It was a Bi-partisan report too — on Election Infrastructure.
U.S. Senate Select Committee on Intelligence
Russian Targeting of Election Infrastructure During the 2016 Election: Summary of Initial Findings and Recommendations
May 8, 2018
In 2016, cyber actors affiliated with the Russian Government conducted an unprecedented, coordinated cyber campaign against state election infrastructure. Russian actors scanned databases for vulnerabilities, attempted intrusions, and in a small number of cases successfully penetrated a voter registration database. […]
- The Committee has limited information about whether, and to what extent, state and local officials carried out forensic or other examination of election infrastructure systems in order to confirm whether election-related systems were compromised. It is possible that additional activity occurred and has not yet been uncovered.
Summary of Initial Findings
- Cyber actors affiliated with the Russian government scanned state systems extensively throughout the 2016 election cycle. These cyber actors made attempts to access numerous state election systems, and in a small number of cases accessed voter registration databases.
- At least 18 states had election systems targeted by Russian-affiliated cyber actors in some fashion. Elements of the IC have varying levels of confidence about three additional states, for a possible total of at least 21. In addition, other states saw suspicious or malicious behavior the IC has been unable to attribute to Russia.
- Almost all of the states that were targeted observed vulnerability scanning directed at their Secretary of State websites or voter registration infrastructure. Other scans were broader or less specific in their target.
- In at least six states, the Russian-affiliated cyber actors went beyond scanning and conducted malicious access attempts on voting-related websites.
- In a small number of states, Russian-affiliated cyber actors were able to gain access to restricted elements of election infrastructure. In a small number of states, these cyber actors were in a position to, at a minimum, alter or delete voter registration data; however, they did not appear to be in a position to manipulate individual votes or aggregate vote totals.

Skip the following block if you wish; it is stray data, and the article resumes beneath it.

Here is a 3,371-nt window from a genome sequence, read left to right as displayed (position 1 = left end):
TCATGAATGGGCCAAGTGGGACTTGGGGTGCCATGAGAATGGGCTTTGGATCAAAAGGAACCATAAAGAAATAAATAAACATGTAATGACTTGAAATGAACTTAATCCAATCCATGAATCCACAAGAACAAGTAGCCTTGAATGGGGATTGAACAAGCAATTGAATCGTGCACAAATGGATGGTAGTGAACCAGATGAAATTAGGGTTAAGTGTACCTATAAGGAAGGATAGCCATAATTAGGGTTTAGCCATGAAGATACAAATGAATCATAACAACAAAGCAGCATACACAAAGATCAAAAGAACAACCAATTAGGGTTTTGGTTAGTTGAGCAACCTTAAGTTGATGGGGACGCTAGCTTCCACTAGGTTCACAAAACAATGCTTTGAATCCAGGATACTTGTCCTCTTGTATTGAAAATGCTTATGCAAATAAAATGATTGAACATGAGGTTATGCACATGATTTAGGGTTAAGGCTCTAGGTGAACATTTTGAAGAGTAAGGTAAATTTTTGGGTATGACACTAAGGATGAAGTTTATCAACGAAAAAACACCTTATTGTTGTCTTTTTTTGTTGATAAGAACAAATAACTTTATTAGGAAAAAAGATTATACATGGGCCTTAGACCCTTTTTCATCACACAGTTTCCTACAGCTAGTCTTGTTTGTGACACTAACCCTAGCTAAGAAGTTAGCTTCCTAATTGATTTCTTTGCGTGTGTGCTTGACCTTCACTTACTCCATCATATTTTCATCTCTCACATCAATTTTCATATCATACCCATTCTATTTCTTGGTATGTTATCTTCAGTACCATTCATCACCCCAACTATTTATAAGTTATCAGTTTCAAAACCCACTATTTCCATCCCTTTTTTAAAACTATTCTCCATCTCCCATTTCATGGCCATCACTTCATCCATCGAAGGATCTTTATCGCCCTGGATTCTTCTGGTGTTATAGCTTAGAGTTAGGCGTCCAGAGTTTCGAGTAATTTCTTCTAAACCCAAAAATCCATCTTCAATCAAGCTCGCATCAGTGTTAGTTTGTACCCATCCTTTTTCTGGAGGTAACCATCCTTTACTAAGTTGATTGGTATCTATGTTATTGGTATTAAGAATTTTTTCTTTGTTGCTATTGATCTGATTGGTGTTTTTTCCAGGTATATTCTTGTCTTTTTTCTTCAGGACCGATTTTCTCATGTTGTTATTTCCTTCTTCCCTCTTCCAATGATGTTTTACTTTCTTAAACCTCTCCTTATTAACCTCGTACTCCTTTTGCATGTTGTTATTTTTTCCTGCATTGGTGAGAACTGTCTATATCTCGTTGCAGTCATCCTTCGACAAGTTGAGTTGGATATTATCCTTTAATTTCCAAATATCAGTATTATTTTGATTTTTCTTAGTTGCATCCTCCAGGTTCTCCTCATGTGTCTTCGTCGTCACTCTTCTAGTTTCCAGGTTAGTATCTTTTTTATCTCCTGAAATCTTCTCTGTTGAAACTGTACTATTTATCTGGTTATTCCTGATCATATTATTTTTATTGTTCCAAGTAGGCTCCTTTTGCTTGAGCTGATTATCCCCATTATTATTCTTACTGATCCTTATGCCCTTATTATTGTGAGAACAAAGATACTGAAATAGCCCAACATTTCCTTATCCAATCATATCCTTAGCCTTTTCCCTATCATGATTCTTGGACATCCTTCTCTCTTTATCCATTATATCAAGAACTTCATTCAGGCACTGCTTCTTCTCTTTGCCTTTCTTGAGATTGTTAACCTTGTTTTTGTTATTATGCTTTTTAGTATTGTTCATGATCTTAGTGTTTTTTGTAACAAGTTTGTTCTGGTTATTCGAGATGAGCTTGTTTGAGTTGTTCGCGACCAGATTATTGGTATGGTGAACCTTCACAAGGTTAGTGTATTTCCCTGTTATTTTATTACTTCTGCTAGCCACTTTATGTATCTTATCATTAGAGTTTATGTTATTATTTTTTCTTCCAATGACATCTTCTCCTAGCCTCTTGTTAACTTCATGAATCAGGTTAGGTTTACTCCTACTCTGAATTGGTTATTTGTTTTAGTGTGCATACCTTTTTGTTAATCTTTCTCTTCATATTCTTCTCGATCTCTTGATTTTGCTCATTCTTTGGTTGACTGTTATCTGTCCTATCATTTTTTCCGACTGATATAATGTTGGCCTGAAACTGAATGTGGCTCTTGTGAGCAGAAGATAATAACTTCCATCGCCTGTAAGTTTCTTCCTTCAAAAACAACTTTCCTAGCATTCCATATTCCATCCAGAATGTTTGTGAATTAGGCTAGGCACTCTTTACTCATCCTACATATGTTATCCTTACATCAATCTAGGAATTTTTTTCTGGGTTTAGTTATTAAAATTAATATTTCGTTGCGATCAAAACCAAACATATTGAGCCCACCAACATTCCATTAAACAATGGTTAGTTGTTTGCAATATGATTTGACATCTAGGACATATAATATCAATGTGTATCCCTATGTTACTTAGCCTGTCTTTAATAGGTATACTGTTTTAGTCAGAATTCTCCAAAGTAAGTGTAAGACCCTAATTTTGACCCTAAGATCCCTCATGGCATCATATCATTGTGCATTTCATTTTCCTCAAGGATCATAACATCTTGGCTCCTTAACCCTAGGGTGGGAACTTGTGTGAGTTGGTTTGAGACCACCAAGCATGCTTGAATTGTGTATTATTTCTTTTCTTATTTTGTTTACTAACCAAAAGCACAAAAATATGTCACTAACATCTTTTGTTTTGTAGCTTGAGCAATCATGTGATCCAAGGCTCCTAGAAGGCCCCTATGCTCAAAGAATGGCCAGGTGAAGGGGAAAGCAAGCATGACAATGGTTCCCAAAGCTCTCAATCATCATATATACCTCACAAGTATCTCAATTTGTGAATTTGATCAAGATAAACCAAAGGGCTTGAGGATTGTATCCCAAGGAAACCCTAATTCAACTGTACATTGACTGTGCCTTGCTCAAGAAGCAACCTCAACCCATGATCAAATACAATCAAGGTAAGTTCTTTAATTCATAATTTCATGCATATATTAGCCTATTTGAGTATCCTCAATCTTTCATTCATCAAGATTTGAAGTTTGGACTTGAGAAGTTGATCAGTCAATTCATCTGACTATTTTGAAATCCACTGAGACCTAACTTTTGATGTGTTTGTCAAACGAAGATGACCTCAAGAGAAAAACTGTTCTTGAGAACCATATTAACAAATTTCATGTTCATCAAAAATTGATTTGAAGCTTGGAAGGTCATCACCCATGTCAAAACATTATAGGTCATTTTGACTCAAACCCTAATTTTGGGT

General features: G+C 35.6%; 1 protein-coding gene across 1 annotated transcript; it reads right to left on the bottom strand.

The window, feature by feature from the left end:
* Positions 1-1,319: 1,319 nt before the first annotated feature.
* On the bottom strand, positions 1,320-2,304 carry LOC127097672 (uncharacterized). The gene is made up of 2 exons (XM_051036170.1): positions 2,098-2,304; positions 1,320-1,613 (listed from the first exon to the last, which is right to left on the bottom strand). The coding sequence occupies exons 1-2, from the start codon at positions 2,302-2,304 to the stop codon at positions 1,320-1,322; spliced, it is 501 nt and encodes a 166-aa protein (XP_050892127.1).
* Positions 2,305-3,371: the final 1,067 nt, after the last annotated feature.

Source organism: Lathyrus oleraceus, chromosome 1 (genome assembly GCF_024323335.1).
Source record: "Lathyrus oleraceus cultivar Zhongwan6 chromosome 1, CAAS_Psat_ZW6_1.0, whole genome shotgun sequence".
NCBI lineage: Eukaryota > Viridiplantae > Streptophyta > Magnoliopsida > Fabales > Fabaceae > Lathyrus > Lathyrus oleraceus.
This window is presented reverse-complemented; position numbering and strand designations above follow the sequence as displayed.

- The Committee found that in addition to the cyber activity directed at state election infrastructure, Russia undertook a wide variety of intelligence-related activities targeting the U.S. voting process. These activities began at least as early as 2014, continued through Election Day 2016, and included traditional information gathering efforts as well as operations likely aimed at preparing to discredit the integrity of the U.S. voting process and election results.
 These numbers only account for state or local government targets. DHS did not include states which may have witnessed attacks on political parties, political organizations, or NGOs. In addition, the numbers do not include any potential attacks on third-party vendors.
 In the majority of these instances, Russian government-affiliated cyber actors used Structure Query Language (SQL) injection — a well-known technique for cyberattacks on public-facing websites.
Here’s the pdf.
Ask your Secretary of State — What they are doing to protect your Voter Registration?
Ask them — What measures have they taken to prevent the cyber-attacks of 2016 from happening again?
Ask them if they have a verifiable paper trail, both for your votes and your registration that allows you to vote.
Better to ask BEFORE it’s a problem — and you wished you had.
While your at it — ask your Rep, ask your Senator:
What are you doing to protect this vital “infrastructure”, now that we know how vulnerable it really is?
PS. Secretaries of State can usually be voted out of office too. Remind them of that.
Russia has seen nothing, that would dissuade them from taking their cyber-attacks to the next level in the next Election. If Russia finds it useful to have their compliant “advocate” in the White House — they will pull out all the stops, to intrude into “our Voting process” again — to ensure that he stays there. Don’t trust the Polls — Trust our cyber-hardened ability to cast and count EVERY eligible Vote.